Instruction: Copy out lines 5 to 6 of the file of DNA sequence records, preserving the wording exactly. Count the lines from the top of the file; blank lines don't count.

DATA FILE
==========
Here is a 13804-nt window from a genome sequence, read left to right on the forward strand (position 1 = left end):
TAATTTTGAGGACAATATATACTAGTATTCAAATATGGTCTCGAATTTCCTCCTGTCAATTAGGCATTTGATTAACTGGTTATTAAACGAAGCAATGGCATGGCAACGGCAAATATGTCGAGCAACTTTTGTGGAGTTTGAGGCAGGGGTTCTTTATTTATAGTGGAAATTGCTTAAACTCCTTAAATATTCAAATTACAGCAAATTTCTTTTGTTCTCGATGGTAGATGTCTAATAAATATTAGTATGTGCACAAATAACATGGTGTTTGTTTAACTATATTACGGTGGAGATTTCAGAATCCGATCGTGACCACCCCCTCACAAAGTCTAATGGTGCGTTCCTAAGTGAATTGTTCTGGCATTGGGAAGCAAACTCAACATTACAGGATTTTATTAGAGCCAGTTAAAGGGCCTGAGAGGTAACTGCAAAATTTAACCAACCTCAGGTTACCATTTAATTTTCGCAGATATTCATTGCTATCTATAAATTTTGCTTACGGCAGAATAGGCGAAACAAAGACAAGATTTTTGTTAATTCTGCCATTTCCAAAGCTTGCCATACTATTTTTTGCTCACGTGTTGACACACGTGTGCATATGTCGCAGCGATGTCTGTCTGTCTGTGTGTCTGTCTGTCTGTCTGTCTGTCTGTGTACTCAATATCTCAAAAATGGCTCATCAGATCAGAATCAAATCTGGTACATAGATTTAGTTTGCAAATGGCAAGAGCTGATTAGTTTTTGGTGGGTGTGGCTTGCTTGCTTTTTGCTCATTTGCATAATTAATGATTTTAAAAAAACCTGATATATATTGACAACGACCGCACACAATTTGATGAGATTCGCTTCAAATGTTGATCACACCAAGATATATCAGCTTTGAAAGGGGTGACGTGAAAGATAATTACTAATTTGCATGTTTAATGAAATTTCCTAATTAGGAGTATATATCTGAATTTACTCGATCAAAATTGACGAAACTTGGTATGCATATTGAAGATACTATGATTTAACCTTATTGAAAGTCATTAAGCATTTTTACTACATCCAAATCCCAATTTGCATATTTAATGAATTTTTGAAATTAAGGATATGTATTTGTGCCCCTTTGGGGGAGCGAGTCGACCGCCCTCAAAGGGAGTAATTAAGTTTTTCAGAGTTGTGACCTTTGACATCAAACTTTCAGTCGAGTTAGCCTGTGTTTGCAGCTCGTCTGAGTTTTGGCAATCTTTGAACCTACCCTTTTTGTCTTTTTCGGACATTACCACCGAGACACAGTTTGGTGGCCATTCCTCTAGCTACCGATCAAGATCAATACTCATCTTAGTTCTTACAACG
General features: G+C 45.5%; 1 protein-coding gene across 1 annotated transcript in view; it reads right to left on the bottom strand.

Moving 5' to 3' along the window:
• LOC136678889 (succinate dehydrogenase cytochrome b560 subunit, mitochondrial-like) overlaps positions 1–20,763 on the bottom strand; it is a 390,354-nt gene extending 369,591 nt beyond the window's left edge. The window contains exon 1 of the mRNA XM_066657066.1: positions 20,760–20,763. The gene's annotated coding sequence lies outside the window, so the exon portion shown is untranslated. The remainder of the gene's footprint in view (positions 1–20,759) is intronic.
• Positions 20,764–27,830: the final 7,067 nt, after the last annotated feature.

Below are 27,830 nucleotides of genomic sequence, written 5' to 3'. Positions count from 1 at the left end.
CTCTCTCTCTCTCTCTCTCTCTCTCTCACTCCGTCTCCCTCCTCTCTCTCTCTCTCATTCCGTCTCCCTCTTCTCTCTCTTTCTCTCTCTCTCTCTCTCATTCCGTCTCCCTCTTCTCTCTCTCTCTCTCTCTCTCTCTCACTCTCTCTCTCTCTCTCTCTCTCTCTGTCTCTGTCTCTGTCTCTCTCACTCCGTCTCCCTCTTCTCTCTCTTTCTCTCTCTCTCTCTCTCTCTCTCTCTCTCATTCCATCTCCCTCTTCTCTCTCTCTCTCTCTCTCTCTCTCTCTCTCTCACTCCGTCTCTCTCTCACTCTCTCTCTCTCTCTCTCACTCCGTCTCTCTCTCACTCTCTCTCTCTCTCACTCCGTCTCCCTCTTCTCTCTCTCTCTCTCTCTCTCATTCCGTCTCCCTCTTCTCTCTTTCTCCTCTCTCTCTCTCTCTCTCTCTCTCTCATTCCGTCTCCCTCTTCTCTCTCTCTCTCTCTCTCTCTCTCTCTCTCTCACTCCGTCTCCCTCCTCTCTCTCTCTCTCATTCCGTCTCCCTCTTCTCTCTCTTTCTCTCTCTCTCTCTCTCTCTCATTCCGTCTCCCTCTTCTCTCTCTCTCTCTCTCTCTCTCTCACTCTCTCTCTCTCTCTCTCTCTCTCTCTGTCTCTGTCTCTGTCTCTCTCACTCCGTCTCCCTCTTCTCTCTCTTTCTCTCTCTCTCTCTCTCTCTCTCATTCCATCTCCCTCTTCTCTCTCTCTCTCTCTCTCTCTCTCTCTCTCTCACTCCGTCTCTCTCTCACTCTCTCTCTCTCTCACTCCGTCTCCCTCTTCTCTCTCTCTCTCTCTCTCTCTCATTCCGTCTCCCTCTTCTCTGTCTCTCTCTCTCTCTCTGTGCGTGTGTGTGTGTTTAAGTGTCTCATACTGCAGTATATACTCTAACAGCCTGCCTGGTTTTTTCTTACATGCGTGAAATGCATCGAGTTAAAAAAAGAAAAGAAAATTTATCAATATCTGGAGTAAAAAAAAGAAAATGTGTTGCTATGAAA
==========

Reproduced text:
• LOC136678889 (succinate dehydrogenase cytochrome b560 subunit, mitochondrial-like) overlaps positions 1–20,763 on the bottom strand; it is a 390,354-nt gene extending 369,591 nt beyond the window's left edge. The window contains exon 1 of the mRNA XM_066657066.1: positions 20,760–20,763. The gene's annotated coding sequence lies outside the window, so the exon portion shown is untranslated. The remainder of the gene's footprint in view (positions 1–20,759) is intronic.
• Positions 20,764–27,830: the final 7,067 nt, after the last annotated feature.